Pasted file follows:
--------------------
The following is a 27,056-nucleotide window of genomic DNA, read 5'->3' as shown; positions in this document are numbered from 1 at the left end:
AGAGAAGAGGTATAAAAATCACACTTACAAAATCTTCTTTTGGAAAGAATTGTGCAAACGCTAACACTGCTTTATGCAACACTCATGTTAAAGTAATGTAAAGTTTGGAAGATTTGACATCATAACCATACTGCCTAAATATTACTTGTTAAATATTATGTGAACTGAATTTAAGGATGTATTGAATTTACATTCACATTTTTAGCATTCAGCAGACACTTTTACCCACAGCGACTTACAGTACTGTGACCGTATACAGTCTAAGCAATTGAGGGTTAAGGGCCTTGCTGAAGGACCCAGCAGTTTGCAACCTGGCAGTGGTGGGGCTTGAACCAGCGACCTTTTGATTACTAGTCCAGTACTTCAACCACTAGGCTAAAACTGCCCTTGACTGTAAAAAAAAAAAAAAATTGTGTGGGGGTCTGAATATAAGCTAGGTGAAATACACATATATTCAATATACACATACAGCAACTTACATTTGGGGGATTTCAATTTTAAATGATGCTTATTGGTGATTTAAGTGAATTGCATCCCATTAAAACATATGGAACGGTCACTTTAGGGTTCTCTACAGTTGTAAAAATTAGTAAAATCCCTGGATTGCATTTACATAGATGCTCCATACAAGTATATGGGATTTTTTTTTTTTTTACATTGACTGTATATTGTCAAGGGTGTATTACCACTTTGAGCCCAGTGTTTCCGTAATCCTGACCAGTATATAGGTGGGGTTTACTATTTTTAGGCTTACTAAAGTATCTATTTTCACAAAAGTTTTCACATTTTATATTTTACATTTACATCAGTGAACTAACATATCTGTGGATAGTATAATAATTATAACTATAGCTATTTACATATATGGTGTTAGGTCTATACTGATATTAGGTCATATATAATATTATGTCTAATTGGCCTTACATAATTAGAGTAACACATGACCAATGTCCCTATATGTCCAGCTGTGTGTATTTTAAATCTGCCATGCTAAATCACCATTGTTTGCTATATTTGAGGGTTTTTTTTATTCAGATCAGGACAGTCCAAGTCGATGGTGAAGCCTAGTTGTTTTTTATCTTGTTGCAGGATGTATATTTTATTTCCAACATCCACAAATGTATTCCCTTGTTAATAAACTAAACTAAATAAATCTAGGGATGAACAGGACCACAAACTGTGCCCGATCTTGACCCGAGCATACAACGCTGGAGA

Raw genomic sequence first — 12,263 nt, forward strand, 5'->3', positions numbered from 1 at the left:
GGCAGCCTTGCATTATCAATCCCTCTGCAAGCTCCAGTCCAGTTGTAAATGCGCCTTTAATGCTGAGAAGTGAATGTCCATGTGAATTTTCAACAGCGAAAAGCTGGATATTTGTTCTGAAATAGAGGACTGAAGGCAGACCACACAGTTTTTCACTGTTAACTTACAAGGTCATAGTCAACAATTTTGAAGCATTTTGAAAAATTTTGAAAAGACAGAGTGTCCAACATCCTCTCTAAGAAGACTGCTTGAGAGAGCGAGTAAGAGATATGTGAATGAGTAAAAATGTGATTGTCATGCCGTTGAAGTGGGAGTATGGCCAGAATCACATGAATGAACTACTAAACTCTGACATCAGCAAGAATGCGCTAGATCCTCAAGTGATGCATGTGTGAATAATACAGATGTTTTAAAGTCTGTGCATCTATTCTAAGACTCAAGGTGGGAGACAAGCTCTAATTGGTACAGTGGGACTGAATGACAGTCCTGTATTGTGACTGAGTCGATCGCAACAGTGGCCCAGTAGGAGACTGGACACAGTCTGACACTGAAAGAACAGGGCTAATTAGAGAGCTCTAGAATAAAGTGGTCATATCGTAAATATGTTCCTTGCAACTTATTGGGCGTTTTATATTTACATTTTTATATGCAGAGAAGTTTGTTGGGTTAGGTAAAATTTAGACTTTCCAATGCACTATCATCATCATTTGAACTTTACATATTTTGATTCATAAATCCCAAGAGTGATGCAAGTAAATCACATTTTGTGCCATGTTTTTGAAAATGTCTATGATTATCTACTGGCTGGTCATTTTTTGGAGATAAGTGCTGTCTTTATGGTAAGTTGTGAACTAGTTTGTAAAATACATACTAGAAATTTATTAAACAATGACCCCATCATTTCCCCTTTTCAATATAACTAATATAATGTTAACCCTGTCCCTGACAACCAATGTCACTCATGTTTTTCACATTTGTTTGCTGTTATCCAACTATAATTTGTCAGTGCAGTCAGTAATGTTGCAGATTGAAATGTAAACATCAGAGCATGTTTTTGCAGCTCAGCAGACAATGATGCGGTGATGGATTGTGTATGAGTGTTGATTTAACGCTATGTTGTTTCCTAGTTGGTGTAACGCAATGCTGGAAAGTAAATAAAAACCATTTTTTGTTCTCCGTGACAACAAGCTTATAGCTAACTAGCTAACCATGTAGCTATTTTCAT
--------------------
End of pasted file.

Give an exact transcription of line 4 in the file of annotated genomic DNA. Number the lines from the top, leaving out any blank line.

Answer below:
GGCAGCCTTGCATTATCAATCCCTCTGCAAGCTCCAGTCCAGTTGTAAATGCGCCTTTAATGCTGAGAAGTGAATGTCCATGTGAATTTTCAACAGCGAAAAGCTGGATATTTGTTCTGAAATAGAGGACTGAAGGCAGACCACACAGTTTTTCACTGTTAACTTACAAGGTCATAGTCAACAATTTTGAAGCATTTTGAAAAATTTTGAAAAGACAGAGTGTCCAACATCCTCTCTAAGAAGACTGCTTGAGAGAGCGAGTAAGAGATATGTGAATGAGTAAAAATGTGATTGTCATGCCGTTGAAGTGGGAGTATGGCCAGAATCACATGAATGAACTACTAAACTCTGACATCAGCAAGAATGCGCTAGATCCTCAAGTGATGCATGTGTGAATAATACAGATGTTTTAAAGTCTGTGCATCTATTCTAAGACTCAAGGTGGGAGACAAGCTCTAATTGGTACAGTGGGACTGAATGACAGTCCTGTATTGTGACTGAGTCGATCGCAACAGTGGCCCAGTAGGAGACTGGACACAGTCTGACACTGAAAGAACAGGGCTAATTAGAGAGCTCTAGAATAAAGTGGTCATATCGTAAATATGTTCCTTGCAACTTATTGGGCGTTTTATATTTACATTTTTATATGCAGAGAAGTTTGTTGGGTTAGGTAAAATTTAGACTTTCCAATGCACTATCATCATCATTTGAACTTTACATATTTTGATTCATAAATCCCAAGAGTGATGCAAGTAAATCACATTTTGTGCCATGTTTTTGAAAATGTCTATGATTATCTACTGGCTGGTCATTTTTTGGAGATAAGTGCTGTCTTTATGGTAAGTTGTGAACTAGTTTGTAAAATACATACTAGAAATTTATTAAACAATGACCCCATCATTTCCCCTTTTCAATATAACTAATATAATGTTAACCCTGTCCCTGACAACCAATGTCACTCATGTTTTTCACATTTGTTTGCTGTTATCCAACTATAATTTGTCAGTGCAGTCAGTAATGTTGCAGATTGAAATGTAAACATCAGAGCATGTTTTTGCAGCTCAGCAGACAATGATGCGGTGATGGATTGTGTATGAGTGTTGATTTAACGCTATGTTGTTTCCTAGTTGGTGTAACGCAATGCTGGAAAGTAAATAAAAACCATTTTTTGTTCTCCGTGACAACAAGCTTATAGCTAACTAGCTAACCATGTAGCTATTTTCAT